Vie De Rang:
Dispatches from Northern Quebec

It’s October. Leaves fall, marking the end of autumn. It is while following roads of our region that I discover the inhabitants of Saint-Adelme, a small municipality of Matanie in Gaspésie.

I have a certain fascination for remote places. I sink into the the numbered rows on which the town is laid out, crossing from left to right off the main road. Row 1, Row 2, Row 3 … Here pass only those who live there, perhaps also some hunters and foresters. We are far from the buzz of the city. Walking along the roads, I take the first step and feel called towards a home. I hear the wood crack when I climb on the front stairs of the first house to knock on the door. Someone opens the door, invites me in, and takes this time to share a little of their world.

I was surprised to see how much these people were excited about sharing some of their stories. Surprised to see how much I could so easily get behind these silent walls, and benevolently collect the privacy that was offered to me. A few conversations are exchanged, that is enough for the stranger who speaks to me to become familiar. I am told about family history, childhood memories, isolation, traditions. I scan the room and the objects on the furniture, which only add to the conversation. I play the accordion, the piano, the violin, they offer me fresh eggs, I am asked if I will iron.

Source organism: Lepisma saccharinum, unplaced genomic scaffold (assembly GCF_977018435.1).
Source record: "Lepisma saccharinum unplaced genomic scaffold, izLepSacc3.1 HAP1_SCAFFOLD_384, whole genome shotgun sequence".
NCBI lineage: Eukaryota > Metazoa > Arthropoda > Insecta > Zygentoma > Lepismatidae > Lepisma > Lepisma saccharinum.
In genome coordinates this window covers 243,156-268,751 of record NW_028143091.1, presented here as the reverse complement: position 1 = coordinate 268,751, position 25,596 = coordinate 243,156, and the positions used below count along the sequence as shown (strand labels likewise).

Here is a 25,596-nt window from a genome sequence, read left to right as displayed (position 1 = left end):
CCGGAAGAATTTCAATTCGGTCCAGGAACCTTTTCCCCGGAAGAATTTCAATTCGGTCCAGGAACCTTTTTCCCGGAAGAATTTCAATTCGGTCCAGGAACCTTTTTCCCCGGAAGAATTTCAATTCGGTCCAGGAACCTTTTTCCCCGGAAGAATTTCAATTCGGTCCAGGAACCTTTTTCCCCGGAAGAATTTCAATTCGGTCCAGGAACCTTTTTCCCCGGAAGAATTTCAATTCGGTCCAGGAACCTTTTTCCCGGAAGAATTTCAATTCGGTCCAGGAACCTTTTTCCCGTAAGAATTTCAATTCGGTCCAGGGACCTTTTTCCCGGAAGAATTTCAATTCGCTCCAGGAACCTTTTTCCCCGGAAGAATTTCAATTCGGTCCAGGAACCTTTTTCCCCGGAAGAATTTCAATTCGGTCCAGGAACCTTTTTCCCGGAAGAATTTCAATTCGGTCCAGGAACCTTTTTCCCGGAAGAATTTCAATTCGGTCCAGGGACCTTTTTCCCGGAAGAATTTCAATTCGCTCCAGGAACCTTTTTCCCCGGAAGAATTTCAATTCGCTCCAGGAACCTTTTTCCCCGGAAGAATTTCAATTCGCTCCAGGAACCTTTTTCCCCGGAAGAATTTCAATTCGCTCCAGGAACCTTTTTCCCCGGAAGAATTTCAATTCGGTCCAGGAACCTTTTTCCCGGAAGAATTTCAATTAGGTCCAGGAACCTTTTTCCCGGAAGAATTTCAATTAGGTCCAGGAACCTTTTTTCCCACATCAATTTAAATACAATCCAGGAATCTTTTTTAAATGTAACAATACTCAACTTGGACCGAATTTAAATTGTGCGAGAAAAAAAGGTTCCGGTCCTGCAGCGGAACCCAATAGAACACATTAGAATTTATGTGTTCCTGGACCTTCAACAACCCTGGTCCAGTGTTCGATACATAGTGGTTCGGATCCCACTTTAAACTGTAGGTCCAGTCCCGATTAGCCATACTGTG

This project paints a picture of these inhabitants of the town, on the border between nature and civilization. Objects, landscapes, interiors of home mix and trace the close link that keeps them to their environment, their stories of life, their memories.

This approach is also offered as a way to look at something that all too often fades into banality. A way to revive stories asleep in memories, to walk on the limits of the unknown to make them more familiar.

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Written By
Betty Bogaert

Betty Bogaert

Betty Bogaert is a documentary photographer based between France and Canada.